U.S. solar company Evergreen Solar Inc filed for bankruptcy on Monday, its once cutting-edge technology falling victim to competition from cheaper Chinese rivals and to solar subsidy cuts in Europe.

The Chapter 11 filing by a company once seen at the forefront of U.S. renewable energy technology came after a two-year struggle to stave off competition from Asia. The increasingly crowded market forced Evergreen to close its much-touted but short-lived Massachusetts factory and relocate manufacturing to China, and resulted in the virtual disappearance of its once-lofty stock market value.

Evergreen's solar wafer technology was a favorite of investors in 2007 and 2008 because it used dramatically less of the industry's key pricey raw material, polysilicon. At the time, however, silicon prices were 10 times what they are today, making that advantage less meaningful as silicon prices gradually retreated from their highs.

But the Marlboro, Massachusetts, company's troubles worsened markedly in recent months as top solar markets Italy and Germany pared back subsidies, increasing global supplies of solar panels and sending prices into a tailspin.

This year's turmoil in the solar market has hurt the profits of even the industry's top manufacturers, including U.S. heavyweights First Solar Inc and SunPower Corp

In April, Evergreen warned investors that it had been hurt by the downturn in demand and might need to raise cash sooner than expected. It failed then, however to reach a deal with bondholders to restructure its debt, a development that would have made it easier to raise capital.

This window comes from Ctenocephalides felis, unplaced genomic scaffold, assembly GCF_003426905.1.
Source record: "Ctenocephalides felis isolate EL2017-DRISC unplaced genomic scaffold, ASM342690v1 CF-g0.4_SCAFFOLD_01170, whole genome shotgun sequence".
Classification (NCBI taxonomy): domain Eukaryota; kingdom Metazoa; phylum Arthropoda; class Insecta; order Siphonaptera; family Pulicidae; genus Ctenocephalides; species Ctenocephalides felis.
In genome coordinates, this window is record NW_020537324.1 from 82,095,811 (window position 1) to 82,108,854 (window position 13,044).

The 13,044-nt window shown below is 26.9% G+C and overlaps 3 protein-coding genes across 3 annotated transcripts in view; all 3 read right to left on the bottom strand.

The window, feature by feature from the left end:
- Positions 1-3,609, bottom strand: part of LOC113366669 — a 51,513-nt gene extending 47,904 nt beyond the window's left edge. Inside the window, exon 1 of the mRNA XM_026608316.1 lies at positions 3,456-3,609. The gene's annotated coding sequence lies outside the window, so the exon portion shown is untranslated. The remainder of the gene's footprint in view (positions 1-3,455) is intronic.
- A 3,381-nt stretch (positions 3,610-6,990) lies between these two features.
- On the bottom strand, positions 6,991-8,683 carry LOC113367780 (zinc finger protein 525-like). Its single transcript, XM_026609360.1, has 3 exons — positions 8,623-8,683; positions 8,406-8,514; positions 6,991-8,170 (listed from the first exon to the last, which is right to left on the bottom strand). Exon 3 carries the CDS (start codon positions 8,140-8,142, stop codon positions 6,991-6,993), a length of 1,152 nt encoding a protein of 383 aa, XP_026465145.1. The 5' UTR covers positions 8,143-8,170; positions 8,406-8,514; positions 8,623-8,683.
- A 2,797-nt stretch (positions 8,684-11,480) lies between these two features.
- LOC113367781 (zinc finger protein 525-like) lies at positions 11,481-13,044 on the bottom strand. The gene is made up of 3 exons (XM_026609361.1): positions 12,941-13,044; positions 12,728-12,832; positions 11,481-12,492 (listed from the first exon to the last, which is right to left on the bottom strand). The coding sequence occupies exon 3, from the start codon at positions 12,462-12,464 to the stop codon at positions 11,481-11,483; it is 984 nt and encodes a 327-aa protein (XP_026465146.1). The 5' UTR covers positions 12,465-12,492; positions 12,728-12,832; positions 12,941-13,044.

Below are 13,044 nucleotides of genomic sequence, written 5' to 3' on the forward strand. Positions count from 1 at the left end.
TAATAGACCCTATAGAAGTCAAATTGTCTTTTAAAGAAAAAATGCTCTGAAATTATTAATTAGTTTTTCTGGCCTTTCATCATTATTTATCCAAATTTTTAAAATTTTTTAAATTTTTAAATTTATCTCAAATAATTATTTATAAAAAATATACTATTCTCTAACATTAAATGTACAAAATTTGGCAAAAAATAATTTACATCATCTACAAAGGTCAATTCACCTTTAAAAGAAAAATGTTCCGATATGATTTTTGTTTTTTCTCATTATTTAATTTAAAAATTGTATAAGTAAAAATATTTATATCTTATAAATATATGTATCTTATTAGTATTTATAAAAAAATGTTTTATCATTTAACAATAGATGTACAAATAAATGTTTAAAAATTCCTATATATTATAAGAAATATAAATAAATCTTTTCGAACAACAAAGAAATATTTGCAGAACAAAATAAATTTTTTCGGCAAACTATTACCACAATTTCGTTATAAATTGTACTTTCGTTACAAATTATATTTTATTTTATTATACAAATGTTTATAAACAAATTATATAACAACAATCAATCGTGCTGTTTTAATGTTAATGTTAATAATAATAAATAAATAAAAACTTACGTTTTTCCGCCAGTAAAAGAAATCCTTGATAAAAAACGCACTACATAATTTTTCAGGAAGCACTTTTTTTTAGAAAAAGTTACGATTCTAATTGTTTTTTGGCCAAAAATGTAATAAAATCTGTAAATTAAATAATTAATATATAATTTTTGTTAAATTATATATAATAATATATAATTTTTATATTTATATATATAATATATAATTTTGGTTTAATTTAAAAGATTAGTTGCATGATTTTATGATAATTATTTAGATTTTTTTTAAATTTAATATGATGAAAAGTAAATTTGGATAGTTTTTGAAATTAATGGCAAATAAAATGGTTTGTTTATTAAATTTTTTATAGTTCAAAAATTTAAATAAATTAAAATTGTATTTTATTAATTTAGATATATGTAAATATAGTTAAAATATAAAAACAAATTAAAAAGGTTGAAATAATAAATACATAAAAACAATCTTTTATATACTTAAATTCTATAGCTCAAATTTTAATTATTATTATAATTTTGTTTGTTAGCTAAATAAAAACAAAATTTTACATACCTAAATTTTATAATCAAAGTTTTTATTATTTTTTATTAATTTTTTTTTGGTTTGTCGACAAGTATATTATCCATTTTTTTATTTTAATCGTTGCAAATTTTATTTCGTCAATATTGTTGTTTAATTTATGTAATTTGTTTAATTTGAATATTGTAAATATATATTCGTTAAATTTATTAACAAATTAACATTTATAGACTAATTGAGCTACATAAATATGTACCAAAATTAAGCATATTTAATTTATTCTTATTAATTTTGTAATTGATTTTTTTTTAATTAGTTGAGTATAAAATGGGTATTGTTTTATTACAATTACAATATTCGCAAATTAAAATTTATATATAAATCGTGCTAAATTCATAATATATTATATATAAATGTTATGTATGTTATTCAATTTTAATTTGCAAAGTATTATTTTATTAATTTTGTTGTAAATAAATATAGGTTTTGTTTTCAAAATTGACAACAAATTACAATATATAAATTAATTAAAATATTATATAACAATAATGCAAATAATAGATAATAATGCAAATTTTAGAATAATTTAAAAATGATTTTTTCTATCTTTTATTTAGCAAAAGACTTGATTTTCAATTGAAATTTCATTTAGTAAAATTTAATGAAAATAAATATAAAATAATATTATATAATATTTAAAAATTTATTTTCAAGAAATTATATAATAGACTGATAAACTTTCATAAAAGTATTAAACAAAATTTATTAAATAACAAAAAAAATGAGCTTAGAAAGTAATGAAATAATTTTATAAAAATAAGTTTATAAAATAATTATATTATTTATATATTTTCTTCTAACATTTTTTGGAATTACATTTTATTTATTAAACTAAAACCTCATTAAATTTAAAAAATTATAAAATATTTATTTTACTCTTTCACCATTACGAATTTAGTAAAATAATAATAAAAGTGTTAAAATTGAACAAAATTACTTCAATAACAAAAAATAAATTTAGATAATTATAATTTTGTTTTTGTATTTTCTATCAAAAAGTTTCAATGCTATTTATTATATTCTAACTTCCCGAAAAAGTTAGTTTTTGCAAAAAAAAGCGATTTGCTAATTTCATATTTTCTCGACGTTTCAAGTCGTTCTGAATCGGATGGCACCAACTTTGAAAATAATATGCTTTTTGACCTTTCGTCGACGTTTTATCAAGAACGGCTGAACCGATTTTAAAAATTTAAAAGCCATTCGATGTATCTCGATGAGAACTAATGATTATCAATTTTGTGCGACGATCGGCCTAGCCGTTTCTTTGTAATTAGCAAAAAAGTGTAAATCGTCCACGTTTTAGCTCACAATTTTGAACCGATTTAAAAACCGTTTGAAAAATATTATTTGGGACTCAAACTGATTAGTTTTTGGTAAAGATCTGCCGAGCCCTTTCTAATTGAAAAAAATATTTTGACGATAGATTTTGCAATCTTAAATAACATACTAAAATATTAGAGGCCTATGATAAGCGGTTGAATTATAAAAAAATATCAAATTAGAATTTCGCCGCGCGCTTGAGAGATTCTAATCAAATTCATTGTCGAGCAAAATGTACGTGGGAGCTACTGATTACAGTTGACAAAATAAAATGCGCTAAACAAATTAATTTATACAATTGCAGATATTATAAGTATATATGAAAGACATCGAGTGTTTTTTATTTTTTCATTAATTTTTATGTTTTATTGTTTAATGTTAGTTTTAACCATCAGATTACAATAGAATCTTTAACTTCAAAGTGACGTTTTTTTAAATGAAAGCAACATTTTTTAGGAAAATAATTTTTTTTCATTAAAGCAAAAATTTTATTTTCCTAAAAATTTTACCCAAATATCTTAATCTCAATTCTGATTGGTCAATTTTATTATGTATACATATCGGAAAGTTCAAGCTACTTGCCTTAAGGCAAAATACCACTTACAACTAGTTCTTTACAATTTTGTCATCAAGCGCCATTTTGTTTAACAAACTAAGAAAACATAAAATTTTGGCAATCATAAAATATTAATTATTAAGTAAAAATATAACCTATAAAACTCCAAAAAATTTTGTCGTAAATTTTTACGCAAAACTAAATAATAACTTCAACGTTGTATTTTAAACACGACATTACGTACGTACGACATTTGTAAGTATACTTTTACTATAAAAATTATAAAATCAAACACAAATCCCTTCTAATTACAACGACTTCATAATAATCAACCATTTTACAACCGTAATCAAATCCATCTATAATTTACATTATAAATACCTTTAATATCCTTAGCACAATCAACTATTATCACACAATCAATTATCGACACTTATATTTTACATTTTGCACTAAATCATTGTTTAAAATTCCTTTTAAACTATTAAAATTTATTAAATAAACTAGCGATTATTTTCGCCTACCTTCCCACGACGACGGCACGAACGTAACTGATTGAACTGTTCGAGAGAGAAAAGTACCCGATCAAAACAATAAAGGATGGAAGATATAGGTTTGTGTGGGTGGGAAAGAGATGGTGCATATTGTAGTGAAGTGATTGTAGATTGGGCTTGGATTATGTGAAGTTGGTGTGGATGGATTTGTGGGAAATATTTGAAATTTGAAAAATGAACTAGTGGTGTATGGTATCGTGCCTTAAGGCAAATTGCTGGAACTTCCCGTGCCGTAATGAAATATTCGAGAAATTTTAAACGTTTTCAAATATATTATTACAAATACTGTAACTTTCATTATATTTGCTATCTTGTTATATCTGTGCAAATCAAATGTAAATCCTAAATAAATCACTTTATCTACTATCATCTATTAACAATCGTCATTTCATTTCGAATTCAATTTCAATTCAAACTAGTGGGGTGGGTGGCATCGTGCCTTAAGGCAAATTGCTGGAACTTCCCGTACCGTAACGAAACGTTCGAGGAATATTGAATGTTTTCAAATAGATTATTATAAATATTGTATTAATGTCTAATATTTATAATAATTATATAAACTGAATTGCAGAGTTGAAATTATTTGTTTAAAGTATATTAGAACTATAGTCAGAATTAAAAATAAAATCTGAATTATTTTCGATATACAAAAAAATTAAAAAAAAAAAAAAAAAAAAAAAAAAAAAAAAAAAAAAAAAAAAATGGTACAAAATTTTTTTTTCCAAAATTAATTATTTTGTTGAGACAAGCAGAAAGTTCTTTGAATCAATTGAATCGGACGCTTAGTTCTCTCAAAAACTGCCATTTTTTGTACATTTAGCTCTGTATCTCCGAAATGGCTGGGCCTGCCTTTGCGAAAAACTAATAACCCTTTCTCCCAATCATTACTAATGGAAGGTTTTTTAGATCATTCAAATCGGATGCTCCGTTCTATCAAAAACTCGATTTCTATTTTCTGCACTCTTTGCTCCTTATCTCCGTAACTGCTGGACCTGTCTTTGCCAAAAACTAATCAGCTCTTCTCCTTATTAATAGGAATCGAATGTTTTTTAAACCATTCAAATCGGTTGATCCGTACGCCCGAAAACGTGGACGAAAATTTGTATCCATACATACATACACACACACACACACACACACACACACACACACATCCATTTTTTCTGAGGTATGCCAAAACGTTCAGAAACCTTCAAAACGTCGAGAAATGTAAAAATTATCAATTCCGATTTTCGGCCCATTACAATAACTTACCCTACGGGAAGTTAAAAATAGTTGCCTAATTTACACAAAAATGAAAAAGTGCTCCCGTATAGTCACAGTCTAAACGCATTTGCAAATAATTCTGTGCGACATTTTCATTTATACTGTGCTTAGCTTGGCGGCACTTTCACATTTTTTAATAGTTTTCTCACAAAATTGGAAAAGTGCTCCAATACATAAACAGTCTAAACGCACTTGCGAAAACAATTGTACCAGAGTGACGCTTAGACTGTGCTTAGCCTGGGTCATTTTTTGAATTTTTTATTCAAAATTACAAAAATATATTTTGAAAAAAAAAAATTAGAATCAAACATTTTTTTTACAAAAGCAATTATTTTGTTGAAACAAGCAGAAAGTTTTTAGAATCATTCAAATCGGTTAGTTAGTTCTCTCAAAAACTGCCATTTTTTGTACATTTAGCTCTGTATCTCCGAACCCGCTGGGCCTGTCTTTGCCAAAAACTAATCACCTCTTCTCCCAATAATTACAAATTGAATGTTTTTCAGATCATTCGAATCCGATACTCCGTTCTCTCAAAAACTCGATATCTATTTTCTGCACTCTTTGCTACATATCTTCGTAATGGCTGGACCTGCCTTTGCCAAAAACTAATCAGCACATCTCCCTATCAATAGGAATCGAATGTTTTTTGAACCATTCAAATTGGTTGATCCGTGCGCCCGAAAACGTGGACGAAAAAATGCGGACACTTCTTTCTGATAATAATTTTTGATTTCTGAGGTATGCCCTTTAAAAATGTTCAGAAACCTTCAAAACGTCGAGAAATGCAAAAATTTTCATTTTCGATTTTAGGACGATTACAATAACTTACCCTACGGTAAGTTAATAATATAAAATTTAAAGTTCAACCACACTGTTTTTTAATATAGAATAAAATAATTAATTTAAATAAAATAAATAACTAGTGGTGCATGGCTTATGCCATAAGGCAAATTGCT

According to documents filed on Monday in U.S. Bankruptcy Court in Delaware, Evergreen has now reached a deal in which the holders of its secured notes will bid the $165 million they are owed for the company. The so-called stalking horse bid is subject to higher offers, and the company and its bankers will market Evergreen to potential buyers. Delaware's bankruptcy court must approve any deal.

Holders of the company's unsecured notes may get nothing unless the company is sold for more than $165 million. As in many bankruptcies, shareholders are likely to be wiped out.

In court records, the company listed assets of $424.5 million and debts of $485.6 million.

Evergreen's top creditors include U.S. Bancorp; its Chinese manufacturing partner, Jiawei Solar; Massachusetts economic development organization MassDevelopment; Lazard Capital Marketing; and Korea's OCI Co Ltd.

Shareholders with more than 5 percent voting stakes in the company include Aristeia Capital LLC, OCI and Vanguard Group.

Evergreen's stock was trading at 29 cents Monday on the Nasdaq. It hit an all-time high of $113.10 in late 2007.